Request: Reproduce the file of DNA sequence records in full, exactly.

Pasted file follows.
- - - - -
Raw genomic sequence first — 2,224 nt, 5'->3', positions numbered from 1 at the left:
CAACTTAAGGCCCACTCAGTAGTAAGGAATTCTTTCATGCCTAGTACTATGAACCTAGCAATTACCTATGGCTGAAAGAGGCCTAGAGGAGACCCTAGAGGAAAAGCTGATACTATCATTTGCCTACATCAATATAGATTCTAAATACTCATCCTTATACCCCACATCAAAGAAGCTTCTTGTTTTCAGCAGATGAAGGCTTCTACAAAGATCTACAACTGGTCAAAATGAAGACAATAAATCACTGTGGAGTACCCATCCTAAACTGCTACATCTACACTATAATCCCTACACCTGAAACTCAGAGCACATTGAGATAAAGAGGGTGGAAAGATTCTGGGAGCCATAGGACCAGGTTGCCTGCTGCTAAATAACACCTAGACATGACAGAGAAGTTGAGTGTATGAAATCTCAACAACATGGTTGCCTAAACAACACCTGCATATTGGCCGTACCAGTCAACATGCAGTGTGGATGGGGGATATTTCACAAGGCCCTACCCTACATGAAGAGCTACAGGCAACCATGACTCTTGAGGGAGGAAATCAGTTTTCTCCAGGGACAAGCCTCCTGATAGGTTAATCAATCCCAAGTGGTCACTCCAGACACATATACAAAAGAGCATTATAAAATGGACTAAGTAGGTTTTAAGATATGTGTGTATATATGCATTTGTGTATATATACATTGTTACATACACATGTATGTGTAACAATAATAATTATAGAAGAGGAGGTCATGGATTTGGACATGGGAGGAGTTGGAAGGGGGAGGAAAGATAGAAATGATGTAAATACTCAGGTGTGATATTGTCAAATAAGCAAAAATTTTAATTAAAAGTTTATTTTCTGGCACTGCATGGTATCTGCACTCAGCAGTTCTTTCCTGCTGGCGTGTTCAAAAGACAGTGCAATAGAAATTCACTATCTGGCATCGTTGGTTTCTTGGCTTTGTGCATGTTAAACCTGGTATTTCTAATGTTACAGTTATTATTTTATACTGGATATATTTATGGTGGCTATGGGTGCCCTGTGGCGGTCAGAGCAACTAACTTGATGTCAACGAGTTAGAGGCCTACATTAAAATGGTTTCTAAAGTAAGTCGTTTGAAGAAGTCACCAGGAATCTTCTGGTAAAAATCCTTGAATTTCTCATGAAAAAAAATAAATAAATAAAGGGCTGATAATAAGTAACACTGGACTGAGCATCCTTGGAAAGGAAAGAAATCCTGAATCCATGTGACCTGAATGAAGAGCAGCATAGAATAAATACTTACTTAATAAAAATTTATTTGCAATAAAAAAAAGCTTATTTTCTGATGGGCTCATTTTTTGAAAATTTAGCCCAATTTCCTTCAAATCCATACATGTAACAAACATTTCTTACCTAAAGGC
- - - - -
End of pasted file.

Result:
Raw genomic sequence first — 2,224 nt, 5'->3', positions numbered from 1 at the left:
CAACTTAAGGCCCACTCAGTAGTAAGGAATTCTTTCATGCCTAGTACTATGAACCTAGCAATTACCTATGGCTGAAAGAGGCCTAGAGGAGACCCTAGAGGAAAAGCTGATACTATCATTTGCCTACATCAATATAGATTCTAAATACTCATCCTTATACCCCACATCAAAGAAGCTTCTTGTTTTCAGCAGATGAAGGCTTCTACAAAGATCTACAACTGGTCAAAATGAAGACAATAAATCACTGTGGAGTACCCATCCTAAACTGCTACATCTACACTATAATCCCTACACCTGAAACTCAGAGCACATTGAGATAAAGAGGGTGGAAAGATTCTGGGAGCCATAGGACCAGGTTGCCTGCTGCTAAATAACACCTAGACATGACAGAGAAGTTGAGTGTATGAAATCTCAACAACATGGTTGCCTAAACAACACCTGCATATTGGCCGTACCAGTCAACATGCAGTGTGGATGGGGGATATTTCACAAGGCCCTACCCTACATGAAGAGCTACAGGCAACCATGACTCTTGAGGGAGGAAATCAGTTTTCTCCAGGGACAAGCCTCCTGATAGGTTAATCAATCCCAAGTGGTCACTCCAGACACATATACAAAAGAGCATTATAAAATGGACTAAGTAGGTTTTAAGATATGTGTGTATATATGCATTTGTGTATATATACATTGTTACATACACATGTATGTGTAACAATAATAATTATAGAAGAGGAGGTCATGGATTTGGACATGGGAGGAGTTGGAAGGGGGAGGAAAGATAGAAATGATGTAAATACTCAGGTGTGATATTGTCAAATAAGCAAAAATTTTAATTAAAAGTTTATTTTCTGGCACTGCATGGTATCTGCACTCAGCAGTTCTTTCCTGCTGGCGTGTTCAAAAGACAGTGCAATAGAAATTCACTATCTGGCATCGTTGGTTTCTTGGCTTTGTGCATGTTAAACCTGGTATTTCTAATGTTACAGTTATTATTTTATACTGGATATATTTATGGTGGCTATGGGTGCCCTGTGGCGGTCAGAGCAACTAACTTGATGTCAACGAGTTAGAGGCCTACATTAAAATGGTTTCTAAAGTAAGTCGTTTGAAGAAGTCACCAGGAATCTTCTGGTAAAAATCCTTGAATTTCTCATGAAAAAAAATAAATAAATAAAGGGCTGATAATAAGTAACACTGGACTGAGCATCCTTGGAAAGGAAAGAAATCCTGAATCCATGTGACCTGAATGAAGAGCAGCATAGAATAAATACTTACTTAATAAAAATTTATTTGCAATAAAAAAAAGCTTATTTTCTGATGGGCTCATTTTTTGAAAATTTAGCCCAATTTCCTTCAAATCCATACATGTAACAAACATTTCTTACCTAAAGGC